Given that we can know what customers are having problems, how can we help them through those problems in a scalable manner?
What about customers who have already activated by day 20? They're already happy users of the software. What can we do to make them even happier?
For example, if you're the office manager of a busy HVAC repair firm, you might not have noticed that this month was very different than last month... but my computer has comprehensive stats on a core driver of your business (appointments scheduled and fulfilled), and I have data on other HVAC firms, and therefore I can make confident statements like:
"Your use of Appointment Reminder has saved you $485 of staff time and probably shaved 10% off your no-show rate."
This is often news to the customer, because they don't track their no-show rate consistently and they never added up how much staff time they were burning talking to answering machines. My email does the math for them and then says that they should take credit for this win with their boss. This means my automated marketing messages literally have gotten people raises. When the credit card charge comes through later they're thrilled to have paid it.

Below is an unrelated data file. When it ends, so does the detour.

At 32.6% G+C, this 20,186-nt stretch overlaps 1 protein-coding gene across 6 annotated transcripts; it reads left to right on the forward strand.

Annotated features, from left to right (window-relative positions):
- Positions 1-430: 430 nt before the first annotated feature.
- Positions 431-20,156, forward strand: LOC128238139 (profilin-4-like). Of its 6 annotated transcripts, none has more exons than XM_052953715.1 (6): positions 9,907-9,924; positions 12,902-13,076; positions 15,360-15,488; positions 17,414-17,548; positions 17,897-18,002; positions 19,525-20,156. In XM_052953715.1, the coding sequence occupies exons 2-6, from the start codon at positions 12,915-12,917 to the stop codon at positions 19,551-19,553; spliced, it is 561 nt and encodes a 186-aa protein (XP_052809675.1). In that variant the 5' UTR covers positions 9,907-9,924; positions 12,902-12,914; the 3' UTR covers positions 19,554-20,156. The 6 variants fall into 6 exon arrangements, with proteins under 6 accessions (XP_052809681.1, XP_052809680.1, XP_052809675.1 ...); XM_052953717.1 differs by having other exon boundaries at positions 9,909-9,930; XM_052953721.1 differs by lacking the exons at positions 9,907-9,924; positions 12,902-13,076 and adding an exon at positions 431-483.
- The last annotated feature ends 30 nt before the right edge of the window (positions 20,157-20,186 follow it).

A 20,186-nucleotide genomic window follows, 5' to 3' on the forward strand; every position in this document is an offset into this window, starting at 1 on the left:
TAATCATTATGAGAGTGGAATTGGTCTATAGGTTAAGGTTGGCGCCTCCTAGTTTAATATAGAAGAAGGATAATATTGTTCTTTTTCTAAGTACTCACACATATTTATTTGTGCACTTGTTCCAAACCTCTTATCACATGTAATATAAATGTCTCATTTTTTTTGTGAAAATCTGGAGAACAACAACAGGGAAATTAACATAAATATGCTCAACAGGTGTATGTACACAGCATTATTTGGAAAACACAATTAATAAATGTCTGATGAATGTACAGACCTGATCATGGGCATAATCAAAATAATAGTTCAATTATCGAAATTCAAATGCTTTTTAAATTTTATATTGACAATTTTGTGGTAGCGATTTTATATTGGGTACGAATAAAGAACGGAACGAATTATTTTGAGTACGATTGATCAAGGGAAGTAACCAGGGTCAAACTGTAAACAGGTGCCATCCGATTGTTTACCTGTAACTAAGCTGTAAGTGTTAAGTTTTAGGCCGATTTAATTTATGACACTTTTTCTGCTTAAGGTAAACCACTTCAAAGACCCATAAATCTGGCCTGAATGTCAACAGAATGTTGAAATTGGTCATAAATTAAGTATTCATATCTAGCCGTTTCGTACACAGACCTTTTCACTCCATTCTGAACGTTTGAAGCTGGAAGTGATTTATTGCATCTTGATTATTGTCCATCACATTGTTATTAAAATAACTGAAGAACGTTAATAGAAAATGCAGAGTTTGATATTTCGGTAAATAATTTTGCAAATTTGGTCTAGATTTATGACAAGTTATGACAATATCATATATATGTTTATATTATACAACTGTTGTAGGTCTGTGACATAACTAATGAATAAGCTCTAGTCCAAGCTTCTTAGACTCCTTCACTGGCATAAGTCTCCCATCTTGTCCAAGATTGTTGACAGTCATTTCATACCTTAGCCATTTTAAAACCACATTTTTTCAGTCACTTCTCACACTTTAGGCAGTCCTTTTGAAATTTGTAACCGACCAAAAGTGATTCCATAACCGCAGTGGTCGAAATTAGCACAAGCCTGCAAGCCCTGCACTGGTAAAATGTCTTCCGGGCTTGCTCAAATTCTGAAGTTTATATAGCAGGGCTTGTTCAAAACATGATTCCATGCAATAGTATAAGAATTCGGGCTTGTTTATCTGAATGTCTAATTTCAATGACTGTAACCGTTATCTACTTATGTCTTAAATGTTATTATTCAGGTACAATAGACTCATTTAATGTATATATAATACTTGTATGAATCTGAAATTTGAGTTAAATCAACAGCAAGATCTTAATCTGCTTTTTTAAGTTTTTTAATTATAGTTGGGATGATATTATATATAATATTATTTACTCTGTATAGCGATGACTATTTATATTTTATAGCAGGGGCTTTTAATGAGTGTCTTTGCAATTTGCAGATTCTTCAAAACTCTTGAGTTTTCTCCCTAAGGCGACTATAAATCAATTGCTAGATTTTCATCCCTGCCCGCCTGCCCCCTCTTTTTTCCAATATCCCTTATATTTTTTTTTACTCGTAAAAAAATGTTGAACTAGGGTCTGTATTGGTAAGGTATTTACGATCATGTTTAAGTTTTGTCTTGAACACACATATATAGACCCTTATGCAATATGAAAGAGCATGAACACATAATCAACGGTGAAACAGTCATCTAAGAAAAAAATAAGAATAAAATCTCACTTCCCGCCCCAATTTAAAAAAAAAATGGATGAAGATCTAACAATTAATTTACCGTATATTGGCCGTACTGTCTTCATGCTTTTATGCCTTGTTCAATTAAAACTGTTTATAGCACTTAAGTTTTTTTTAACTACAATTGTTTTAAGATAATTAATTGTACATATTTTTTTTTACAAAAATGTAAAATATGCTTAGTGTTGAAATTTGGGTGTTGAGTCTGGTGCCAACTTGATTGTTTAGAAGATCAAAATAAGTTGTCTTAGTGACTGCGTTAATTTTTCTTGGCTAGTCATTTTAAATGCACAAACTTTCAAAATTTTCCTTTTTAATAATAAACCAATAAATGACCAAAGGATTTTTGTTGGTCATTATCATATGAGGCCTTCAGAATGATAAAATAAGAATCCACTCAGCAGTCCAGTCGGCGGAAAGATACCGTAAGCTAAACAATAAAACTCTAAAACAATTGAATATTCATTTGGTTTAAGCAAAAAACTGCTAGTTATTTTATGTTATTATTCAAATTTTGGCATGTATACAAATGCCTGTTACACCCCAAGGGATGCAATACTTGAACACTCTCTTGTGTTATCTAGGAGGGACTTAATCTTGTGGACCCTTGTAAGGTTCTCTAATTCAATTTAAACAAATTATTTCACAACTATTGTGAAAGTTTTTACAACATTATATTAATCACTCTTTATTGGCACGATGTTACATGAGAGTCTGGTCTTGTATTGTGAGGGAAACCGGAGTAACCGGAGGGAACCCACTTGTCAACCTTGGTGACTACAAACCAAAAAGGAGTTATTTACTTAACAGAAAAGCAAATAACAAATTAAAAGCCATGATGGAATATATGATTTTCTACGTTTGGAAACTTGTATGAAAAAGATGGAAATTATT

Personally, I handle all my lifecycle emails with custom Ruby on Rails code, because I'm a programmer and love it. However, I work with a lot of consulting clients whose marketing teams don't love writing code and tweaking email templates, and whose engineering teams have better things to do than write integration hooks. They used to hire me to build one-off internal applications to design emails and then write GUIs-over-rules-engines to let the marketing team figure out who gets what email when. These days I tell those clients "Customer.io already exists and it will do exactly this for you, without needing to pay me five figures to write an internal app to do it." Seriously, try it out -- the capability is transformatively amazing for the right person at the right business sending the right sort of email.